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07-07-2018 | Original Paper | Uitgave 11/2018

Journal of Child and Family Studies 11/2018

Development, Feasibility, and Refinement of a Toxic Stress Prevention Research Program

Journal of Child and Family Studies > Uitgave 11/2018
Briana A. Woods-Jaeger, Chris C. Sexton, Brijin Gardner, Emily Siedlik, Lauren Slagel, Vyonne Tezza, Donna O’Malley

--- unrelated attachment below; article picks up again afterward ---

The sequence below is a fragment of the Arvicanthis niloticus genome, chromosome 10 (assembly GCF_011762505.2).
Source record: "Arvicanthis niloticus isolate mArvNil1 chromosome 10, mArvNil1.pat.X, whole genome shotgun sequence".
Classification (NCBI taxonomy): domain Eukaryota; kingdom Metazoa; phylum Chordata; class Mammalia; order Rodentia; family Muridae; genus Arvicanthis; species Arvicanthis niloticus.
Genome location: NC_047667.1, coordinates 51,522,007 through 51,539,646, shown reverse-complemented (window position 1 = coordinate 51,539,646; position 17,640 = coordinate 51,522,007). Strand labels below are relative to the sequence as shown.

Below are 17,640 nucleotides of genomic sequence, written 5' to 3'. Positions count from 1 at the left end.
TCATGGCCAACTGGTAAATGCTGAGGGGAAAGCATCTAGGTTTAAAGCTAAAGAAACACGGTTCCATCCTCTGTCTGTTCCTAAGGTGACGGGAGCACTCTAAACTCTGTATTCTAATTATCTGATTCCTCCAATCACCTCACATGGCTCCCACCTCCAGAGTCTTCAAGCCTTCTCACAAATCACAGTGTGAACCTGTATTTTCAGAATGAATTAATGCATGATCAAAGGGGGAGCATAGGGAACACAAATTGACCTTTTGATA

Innovative interventions accessible to at-risk populations to prevent the intergenerational cycle of toxic stress are needed. This paper describes the iterative development of a community-based intervention, 2Gen Thrive, which was designed to prevent toxic stress and promote resilience by improving caregiver capacity to respond to children’s emotional, behavioral, and developmental needs. 2Gen Thrive leverages the collaboration between a Children’s Hospital and an Early Head Start/Head Start education center to help low-income, minority families thrive in the context of risk factors for toxic stress. In this paper, we focus on the process of developing, piloting, and refining our 2Gen Thrive preventive intervention research program, which has been developed following a community-based participatory research (CBPR) approach. The primary objective was to pilot test two prevention interventions we adapted for use in this target population: Classroom Theraplay, a classroom-wide intervention designed to prevent toxic stress among children exposed to adversity by fostering nurturing relationships with their teachers; and Dialectical Behavior Therapy Skills Training for Parents (DBT4P), a group intervention developed to bolster parental responsiveness by teaching Dialectical Behavioral Therapy (DBT) mindfulness and emotion regulation skills. We evaluated qualitative and process data as well as quantitative data from standardized instruments, including The Classroom Assessment Scoring System (CLASS), Patient Health Questionnaire (PHQ-9), Difficulties in Emotion Regulation Scale (DERS), and Parenting Stress Index (PSI/SF). Results demonstrate the feasibility, acceptability, and appropriateness of these preventive interventions delivered in the early education setting, and of conducting intervention research using a CBPR approach.

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